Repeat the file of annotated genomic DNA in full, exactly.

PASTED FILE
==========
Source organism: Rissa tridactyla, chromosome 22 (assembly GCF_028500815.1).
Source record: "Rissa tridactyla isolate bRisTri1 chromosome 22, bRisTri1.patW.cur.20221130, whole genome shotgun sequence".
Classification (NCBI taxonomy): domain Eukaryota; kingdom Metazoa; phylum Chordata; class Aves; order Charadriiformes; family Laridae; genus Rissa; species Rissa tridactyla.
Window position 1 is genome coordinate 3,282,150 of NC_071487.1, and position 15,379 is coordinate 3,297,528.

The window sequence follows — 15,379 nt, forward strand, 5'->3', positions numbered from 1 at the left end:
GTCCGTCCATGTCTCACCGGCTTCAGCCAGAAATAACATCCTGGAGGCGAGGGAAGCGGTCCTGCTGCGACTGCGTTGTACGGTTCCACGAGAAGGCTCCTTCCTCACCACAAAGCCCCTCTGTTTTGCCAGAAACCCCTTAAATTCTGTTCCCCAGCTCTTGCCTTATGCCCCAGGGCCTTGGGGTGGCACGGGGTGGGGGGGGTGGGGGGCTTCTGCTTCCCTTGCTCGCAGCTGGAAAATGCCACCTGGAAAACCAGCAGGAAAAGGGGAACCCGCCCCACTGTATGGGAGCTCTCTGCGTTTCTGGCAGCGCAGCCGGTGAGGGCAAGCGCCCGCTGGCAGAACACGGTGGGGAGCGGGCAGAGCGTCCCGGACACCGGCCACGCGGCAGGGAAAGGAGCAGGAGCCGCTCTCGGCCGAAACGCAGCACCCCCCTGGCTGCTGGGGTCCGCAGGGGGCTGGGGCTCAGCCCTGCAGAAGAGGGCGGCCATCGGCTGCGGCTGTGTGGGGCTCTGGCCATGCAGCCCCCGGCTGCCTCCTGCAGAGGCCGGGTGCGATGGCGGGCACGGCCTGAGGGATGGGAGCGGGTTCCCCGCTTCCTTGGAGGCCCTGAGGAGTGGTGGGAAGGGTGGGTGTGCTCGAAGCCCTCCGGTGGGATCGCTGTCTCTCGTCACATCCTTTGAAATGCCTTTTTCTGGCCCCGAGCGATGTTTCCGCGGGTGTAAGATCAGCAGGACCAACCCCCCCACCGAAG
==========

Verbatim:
Source organism: Rissa tridactyla, chromosome 22 (assembly GCF_028500815.1).
Source record: "Rissa tridactyla isolate bRisTri1 chromosome 22, bRisTri1.patW.cur.20221130, whole genome shotgun sequence".
Classification (NCBI taxonomy): domain Eukaryota; kingdom Metazoa; phylum Chordata; class Aves; order Charadriiformes; family Laridae; genus Rissa; species Rissa tridactyla.
Window position 1 is genome coordinate 3,282,150 of NC_071487.1, and position 15,379 is coordinate 3,297,528.

The window sequence follows — 15,379 nt, forward strand, 5'->3', positions numbered from 1 at the left end:
GTCCGTCCATGTCTCACCGGCTTCAGCCAGAAATAACATCCTGGAGGCGAGGGAAGCGGTCCTGCTGCGACTGCGTTGTACGGTTCCACGAGAAGGCTCCTTCCTCACCACAAAGCCCCTCTGTTTTGCCAGAAACCCCTTAAATTCTGTTCCCCAGCTCTTGCCTTATGCCCCAGGGCCTTGGGGTGGCACGGGGTGGGGGGGGTGGGGGGCTTCTGCTTCCCTTGCTCGCAGCTGGAAAATGCCACCTGGAAAACCAGCAGGAAAAGGGGAACCCGCCCCACTGTATGGGAGCTCTCTGCGTTTCTGGCAGCGCAGCCGGTGAGGGCAAGCGCCCGCTGGCAGAACACGGTGGGGAGCGGGCAGAGCGTCCCGGACACCGGCCACGCGGCAGGGAAAGGAGCAGGAGCCGCTCTCGGCCGAAACGCAGCACCCCCCTGGCTGCTGGGGTCCGCAGGGGGCTGGGGCTCAGCCCTGCAGAAGAGGGCGGCCATCGGCTGCGGCTGTGTGGGGCTCTGGCCATGCAGCCCCCGGCTGCCTCCTGCAGAGGCCGGGTGCGATGGCGGGCACGGCCTGAGGGATGGGAGCGGGTTCCCCGCTTCCTTGGAGGCCCTGAGGAGTGGTGGGAAGGGTGGGTGTGCTCGAAGCCCTCCGGTGGGATCGCTGTCTCTCGTCACATCCTTTGAAATGCCTTTTTCTGGCCCCGAGCGATGTTTCCGCGGGTGTAAGATCAGCAGGACCAACCCCCCCACCGAAG